Published online by Cambridge University Press: 02 December 2021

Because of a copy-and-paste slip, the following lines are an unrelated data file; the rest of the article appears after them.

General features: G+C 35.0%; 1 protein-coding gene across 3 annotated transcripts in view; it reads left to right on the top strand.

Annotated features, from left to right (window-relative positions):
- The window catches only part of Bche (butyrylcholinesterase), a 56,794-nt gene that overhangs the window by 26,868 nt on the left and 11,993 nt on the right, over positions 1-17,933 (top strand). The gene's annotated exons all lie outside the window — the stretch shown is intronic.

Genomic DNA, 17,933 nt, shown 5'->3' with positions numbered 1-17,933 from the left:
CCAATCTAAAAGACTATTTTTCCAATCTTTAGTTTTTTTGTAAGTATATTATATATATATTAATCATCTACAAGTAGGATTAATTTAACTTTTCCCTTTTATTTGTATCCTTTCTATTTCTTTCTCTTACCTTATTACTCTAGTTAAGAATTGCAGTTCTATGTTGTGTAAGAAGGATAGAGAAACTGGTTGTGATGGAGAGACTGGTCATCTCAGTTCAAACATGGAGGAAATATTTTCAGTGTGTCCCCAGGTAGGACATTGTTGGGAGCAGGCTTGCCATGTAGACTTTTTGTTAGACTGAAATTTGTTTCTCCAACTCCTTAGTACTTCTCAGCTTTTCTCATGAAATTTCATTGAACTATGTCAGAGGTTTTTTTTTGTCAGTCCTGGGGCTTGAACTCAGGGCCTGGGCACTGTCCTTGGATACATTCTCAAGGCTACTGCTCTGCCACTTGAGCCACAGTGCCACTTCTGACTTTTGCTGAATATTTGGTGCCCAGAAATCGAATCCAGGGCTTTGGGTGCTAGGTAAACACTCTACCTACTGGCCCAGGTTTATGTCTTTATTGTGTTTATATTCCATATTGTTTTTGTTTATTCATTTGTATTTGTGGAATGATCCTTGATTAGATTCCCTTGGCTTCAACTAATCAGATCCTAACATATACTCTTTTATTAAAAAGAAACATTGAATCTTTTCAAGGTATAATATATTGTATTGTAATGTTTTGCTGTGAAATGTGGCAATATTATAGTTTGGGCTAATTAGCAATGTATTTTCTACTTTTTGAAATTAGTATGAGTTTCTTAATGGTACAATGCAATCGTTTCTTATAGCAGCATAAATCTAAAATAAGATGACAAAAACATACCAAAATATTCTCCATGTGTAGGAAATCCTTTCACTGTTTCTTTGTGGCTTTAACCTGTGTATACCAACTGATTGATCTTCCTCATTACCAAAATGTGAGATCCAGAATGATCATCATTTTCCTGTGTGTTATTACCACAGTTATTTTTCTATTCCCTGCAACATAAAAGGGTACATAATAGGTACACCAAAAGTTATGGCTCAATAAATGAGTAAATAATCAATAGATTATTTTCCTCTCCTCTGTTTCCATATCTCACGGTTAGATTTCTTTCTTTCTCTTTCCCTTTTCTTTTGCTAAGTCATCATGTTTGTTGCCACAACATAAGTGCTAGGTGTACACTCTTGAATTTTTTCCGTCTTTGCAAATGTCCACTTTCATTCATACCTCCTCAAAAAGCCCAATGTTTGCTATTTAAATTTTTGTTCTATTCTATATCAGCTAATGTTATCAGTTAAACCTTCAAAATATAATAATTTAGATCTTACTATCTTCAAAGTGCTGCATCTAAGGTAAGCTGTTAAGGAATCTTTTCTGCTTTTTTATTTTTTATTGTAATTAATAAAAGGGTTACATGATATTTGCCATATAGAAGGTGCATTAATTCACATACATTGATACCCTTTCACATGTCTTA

Intracytoplasmic sperm injection (ICSI) is currently the most commonly used assisted reproductive technology (ART) for management of male-factor infertility. Being a relatively new and invasive procedure, limited data are available with regards to the perinatal, neonatal and long-term health of children born as a result of this procedure. Studies have described an increased risk of perinatal complications including premature and low birth weight infants, although whether these complications occur as a result of the ICSI procedure or secondary to parental infertility remains unknown. Congenital anomalies have also been observed in ICSI-conceived offspring and studies have looked at whether ICSI has an effect on neurodevelopmental outcome. This chapter aims to add to the current understanding of these known outcomes.